• I completely 110% agree Summer. I too had a counseling class – I wish it were mandatory. Your statement “Our role is to make parents feel that they are being listened to, understood, and valued–when this happens, they know that this is how we treat their children. Amazing collaborations start this way.” is it in a nutshell. Without that piece, we have no true rapport.

  6. Excellent post, thanks! I see so much of this discussion now in aphasia therapy as the field is moving toward more life-participation goals, involving the client in family in goal-setting, focusing on family training, and empowering the client. It’s a big move away from solely impairment-based treatment with the therapist as “teacher.” I am a firm believer in Audrey Holland’s stance that there are 3 experts in the room – the trained therapist, the person who lives with the disorder, and the family who deals with it. We should always look for what we can all learn from each other, though it’s not always easy as often families come to the SLP looking for the “answer” or for us to “fix” their loved one. Your students may benefit from Dr. Holland’s amazing book that teaches this philosophy through a positive psychology approach:

    • Wonderful. Thank you for the link Megan. I will definitely look into it. We are looked to as the professionals – and we should be able to talk with the loved ones and clients in a way they can understand and accept. That’s part of why we’re language specialists. I appreciate your comment.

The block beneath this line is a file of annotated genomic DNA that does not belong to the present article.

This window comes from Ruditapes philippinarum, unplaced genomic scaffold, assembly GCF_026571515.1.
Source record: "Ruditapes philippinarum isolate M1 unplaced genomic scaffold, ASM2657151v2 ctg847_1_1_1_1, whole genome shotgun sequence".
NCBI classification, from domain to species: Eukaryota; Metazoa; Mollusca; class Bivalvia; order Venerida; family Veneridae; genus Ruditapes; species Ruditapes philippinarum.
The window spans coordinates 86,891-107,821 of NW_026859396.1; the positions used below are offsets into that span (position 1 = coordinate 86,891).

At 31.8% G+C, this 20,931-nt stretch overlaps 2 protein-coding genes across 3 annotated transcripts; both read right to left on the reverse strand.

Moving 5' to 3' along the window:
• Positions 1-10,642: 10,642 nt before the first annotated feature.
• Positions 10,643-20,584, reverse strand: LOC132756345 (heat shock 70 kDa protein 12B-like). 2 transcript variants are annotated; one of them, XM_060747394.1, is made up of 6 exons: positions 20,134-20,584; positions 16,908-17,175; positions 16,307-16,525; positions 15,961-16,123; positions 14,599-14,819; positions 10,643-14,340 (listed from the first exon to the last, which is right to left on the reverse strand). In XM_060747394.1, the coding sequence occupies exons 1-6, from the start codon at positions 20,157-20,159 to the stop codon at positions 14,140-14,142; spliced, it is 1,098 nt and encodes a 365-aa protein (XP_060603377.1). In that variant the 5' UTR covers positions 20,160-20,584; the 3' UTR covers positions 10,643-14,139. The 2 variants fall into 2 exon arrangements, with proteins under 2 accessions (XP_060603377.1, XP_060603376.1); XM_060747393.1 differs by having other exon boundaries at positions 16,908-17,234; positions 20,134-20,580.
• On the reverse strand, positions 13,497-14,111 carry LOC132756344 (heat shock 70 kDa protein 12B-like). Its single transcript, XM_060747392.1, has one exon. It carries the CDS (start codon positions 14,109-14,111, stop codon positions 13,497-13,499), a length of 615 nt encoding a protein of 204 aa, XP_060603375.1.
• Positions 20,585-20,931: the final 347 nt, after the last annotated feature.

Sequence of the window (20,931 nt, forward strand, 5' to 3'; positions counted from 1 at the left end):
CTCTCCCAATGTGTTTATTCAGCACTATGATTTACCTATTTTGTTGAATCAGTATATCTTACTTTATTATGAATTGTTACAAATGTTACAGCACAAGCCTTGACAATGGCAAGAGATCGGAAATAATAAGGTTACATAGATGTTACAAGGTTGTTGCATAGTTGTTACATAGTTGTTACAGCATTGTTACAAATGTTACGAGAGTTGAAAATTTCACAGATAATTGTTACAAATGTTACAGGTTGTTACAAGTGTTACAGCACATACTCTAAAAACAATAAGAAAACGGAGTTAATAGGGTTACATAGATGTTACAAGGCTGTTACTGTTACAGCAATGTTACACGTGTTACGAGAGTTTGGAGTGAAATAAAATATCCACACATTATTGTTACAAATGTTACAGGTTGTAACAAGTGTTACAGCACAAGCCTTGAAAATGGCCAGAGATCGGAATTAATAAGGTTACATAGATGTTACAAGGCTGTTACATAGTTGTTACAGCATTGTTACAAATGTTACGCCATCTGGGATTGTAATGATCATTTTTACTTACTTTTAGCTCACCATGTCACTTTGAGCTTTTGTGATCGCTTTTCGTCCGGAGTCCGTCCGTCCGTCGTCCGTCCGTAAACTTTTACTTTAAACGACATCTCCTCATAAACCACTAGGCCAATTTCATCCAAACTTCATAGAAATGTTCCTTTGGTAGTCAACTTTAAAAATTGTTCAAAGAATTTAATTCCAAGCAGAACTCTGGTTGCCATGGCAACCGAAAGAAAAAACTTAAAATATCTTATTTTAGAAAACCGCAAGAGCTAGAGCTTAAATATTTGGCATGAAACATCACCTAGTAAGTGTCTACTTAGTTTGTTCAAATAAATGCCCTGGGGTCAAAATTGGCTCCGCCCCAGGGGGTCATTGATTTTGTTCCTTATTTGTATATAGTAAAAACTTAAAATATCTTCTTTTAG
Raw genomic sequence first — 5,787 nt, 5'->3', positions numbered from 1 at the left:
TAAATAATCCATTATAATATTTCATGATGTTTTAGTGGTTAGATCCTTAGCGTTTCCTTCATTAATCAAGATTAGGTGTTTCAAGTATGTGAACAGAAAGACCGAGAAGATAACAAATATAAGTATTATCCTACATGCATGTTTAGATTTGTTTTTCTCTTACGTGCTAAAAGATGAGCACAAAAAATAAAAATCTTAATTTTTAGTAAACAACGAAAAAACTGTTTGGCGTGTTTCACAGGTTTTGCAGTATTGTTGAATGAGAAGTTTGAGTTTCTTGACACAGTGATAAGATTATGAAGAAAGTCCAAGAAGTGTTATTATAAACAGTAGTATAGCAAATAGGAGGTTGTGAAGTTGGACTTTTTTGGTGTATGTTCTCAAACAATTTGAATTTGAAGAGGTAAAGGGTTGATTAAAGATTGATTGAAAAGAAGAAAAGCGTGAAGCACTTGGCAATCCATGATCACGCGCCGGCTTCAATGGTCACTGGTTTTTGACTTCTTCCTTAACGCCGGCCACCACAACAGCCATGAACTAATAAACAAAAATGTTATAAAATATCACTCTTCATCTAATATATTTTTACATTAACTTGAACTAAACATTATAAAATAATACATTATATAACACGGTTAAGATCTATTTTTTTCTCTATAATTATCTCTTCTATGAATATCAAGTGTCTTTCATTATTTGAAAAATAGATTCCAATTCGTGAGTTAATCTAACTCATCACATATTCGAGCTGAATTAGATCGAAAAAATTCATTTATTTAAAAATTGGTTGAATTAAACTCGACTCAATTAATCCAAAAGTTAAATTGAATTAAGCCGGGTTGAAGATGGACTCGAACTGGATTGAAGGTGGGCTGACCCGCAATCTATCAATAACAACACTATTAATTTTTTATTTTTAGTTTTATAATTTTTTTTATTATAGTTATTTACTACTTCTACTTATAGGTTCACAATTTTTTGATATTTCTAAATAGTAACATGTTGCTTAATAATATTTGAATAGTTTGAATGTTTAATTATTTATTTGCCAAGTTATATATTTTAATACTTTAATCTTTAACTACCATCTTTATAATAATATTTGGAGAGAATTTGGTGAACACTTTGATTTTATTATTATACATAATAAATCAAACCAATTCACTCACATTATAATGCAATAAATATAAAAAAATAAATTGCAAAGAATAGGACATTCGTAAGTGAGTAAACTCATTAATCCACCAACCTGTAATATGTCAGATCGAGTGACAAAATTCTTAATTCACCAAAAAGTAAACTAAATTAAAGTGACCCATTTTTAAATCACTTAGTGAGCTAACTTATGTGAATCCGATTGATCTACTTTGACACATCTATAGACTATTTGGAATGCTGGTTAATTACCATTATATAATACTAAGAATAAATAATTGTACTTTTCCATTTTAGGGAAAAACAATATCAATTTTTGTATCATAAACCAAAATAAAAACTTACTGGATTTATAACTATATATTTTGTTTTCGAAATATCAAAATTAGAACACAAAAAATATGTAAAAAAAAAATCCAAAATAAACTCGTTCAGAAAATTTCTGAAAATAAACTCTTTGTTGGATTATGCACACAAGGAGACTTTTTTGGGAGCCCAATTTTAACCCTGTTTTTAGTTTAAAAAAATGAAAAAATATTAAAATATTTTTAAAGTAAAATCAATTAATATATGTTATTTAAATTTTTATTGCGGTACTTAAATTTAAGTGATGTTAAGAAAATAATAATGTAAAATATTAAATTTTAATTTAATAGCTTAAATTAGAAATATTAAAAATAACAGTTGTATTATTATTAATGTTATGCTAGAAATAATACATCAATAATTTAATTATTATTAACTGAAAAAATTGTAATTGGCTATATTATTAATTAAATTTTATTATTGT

7. I agree with all of this and have struggled writing reports that parents will understand (my placements were always in poorer, rural districts so many of the parents were under-educated), teachers will understand (in order to apply the information to the child’s classroom learning), yet be professional enough to garner respect from professionals who do understand the technical terms. I had a counseling course in school (had to get in the Psych department to take it – now it’s in the CommDis dept.) and it was invaluable for learning how to listen – really listen – and weigh what you hear and see. Acknowledging the other person’s feelings and opinions is so important as well. Relating to parents in the meetings was easier for me because of this and by being a parent myself. I wrote my reports for all – there was no time to do a separate one for other professionals – but whenever I HAD to use a technical term I defined or explained it in parentheses after the word. In meetings, I would give summaries of sections, using layperson terms. I would preface the summaries with the explanation that there were some terms in the report that were necessary for other professionals to see but that weren’t necessary when talking about the report in this meeting. Parents really appreciated that.

  8. I am giving you a standing ovation, Mary! I’ve said it before, your students are so lucky to have you! I agree compassion is sorely lacking in so many of the comments on the SLP Facebook pages. I do not even log on anymore. I always try to equate my IEP meetings, or any parent meetings, with how I felt when signing the paperwork to buy our house… I know it sounds weird, but our realtor explained the process, the title officer explained everything clearly as we signed each document- but leaving the office, the terminology swimming in our brains (i.e. escrow, amortization, fees for this and that, grantee-grantor, etc.), we could not explain what just happened, especially using those terms. So, I do not use SLP terminology; and I’m the person asking other team members to explain the acronyms they use, or terms others may not understand. We want to convey to parents, and the rest of the team, what our tests revealed, how it relates to the child’s ability to communicate, and how we (and the rest of the team) can help the child. We are the communication specialists!

    • Thank you. Your analogy was perfect…and wouldn’t it be nice if the bankers/realtors/title company would make buying a house more understandable. We need to build rapport with not alienate the parents/caregivers of our clients.